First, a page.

South Lake Tahoe City Council may request written report from review into city leadership — but will it be public?
South Lake Tahoe City Council on Tuesday opted not to approve and pay a contract with the firm that reviewed city leadership prior to the resignation of the former city manager.
There was clear frustration on the part of councilmembers as they attempted to discuss an agreement that was initiated in closed session without violating the confidentiality of what was said in closed session.
Mary Egan of Municipal Resource Group was hired following council direction last fall “to assist with the pending assessment of the City leadership effectiveness, the culture of the senior management team, succession planning status and related issues,” according to an Oct. 9 letter.
Egan presented her findings in an oral report to council on Jan. 23, former City Manager Nancy Kerry was placed on indefinite paid leave on Feb. 6, and on March 6, council accepted Kerry’s conditional letter of resignation.
At Tuesday’s meeting, an amended version of the agreement with MRG came before council for the first time in open session. The original agreement never came before council in open session either, but was made public by the Tribune through a records request.
The amended agreement, dated Nov. 16, included an increased fee from $11,500 to $14,000 for an additional 10 hours of work beyond what was originally agreed to.
“My concerns are that we entered into the contract inappropriately,” said Councilmember Brooke Laine. “However, it was a majority decision that this firm would be hired.”
In April, Laine released an open letter to the community alleging that council had violated the Brown Act multiple times, including in its handling of this contract. The letter prompted Mayor Wendy David to ask for an investigation by the District Attorney.
“I’ve been told by legal counsel that the remedy of fixing a potential violation of the Brown Act is to fix it, and fixing it is bringing it out into public and having that discussion,” said Laine. “You’re putting us in a box. You’re saying fix it and talk about it publicly, but we can’t talk about it. How do we fix this publicly without talking about it?”
This discussion came a day after City Council underwent Brown Act training in which members were advised that frequent closed-door conversations erode the public’s trust.
Interim City Attorney Nira Doherty said she did have some concerns with “how the contract was authorized.”
“It was originally brought forward in closed session with your prior city attorney [Tom Watson],” said Doherty. “It’s not the manner in which I would have brought it forward, however, the council wanted to further this contract…we are bound to the direction that was provided in closed session to retain this firm, and I don’t know that there is much more we can speak about without risking confidentiality surrounding the contract itself.”
A motion to pay MRG for the originally agreed upon price of $11,500 failed with councilmembers Austin Sass and David voting in favor of paying and Tom Davis and Laine against. Councilmember Jason Collin was not present due to a work obligation.
Laine put forward a second motion, which was seconded by Davis, that council decline payment to MRG due to “breach of contract.”
“The contract is not complete. There is no ‘summary written report,’” said Davis, referencing the agreement letter with MRG.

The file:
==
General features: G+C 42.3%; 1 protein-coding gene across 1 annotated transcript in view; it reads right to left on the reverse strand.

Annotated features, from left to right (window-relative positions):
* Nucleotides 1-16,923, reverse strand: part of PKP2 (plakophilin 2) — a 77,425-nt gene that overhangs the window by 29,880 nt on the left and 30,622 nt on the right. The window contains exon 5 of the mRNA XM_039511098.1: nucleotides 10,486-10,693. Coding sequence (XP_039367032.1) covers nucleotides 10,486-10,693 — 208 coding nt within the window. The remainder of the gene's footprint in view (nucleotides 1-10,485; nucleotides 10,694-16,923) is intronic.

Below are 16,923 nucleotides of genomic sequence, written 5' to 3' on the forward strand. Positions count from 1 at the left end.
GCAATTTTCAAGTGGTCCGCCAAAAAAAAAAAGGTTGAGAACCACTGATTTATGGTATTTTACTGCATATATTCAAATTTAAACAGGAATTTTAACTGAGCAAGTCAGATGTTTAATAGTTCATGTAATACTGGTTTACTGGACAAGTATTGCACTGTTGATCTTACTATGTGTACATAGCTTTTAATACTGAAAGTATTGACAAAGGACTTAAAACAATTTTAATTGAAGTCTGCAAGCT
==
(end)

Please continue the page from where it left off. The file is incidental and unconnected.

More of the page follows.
The reason for a lack of a written report is unclear. Both Sass and Doherty alluded to conversations in closed session that would explain why no report was produced.
“My recollection is that the discussion about the written report happened in closed session, and we probably can’t have that discussion in open session. And everyone sitting here was part of that conversation,” said Sass.
“I think it’s a legitimate position that some of the representations of materials that were going to be provided were not provided,” noted Doherty. “But I also think that there might be additional circumstances, as councilmember Sass suggested, explaining why those additional materials are not being provided.”
In order to prevent a lawsuit from MRG for failure to pay the contract, Doherty advised council to authorize the contract subject to the completion of the original terms.
Ultimately Laine withdrew her motion to not pay at all, but did not want to put forth another.
Council decided that a subcommittee of Davis and David would meet with MRG to decide if they wanted to commission a written report.
“My firm can provide advice on what the implications of a written report might be,” said Doherty.
Should the written report become public, it could trigger a lawsuit from former City Manager Kerry with whom the council agreed to a non-disparagement clause.
In an April 18 cease and desist letter, Kerry’s attorney Jacqueline Mittelstadt accused Sass of disparaging Kerry in a quote from a Tribune article. The quote did not specifically reference the city manager or Kerry by name.
In that same letter, Mittelstadt warned that if Egan’s summary is made public and includes anything “negative, defamatory or critical” of Kerry, it would breach the settlement agreement and potentially the Brown Act.
“Further, any report or summary either oral or written describing Ms. Kerry’s performance in any way is constitutionally protected under Ms. Kerry’s right to privacy regarding personnel matters and the contents of such would not be a public document or for public dissemination,” wrote Mittelstadt.
Once Davis and David meet with MRG and determine how to proceed with the written report, the contract will be agendized again for discussion and possible action.
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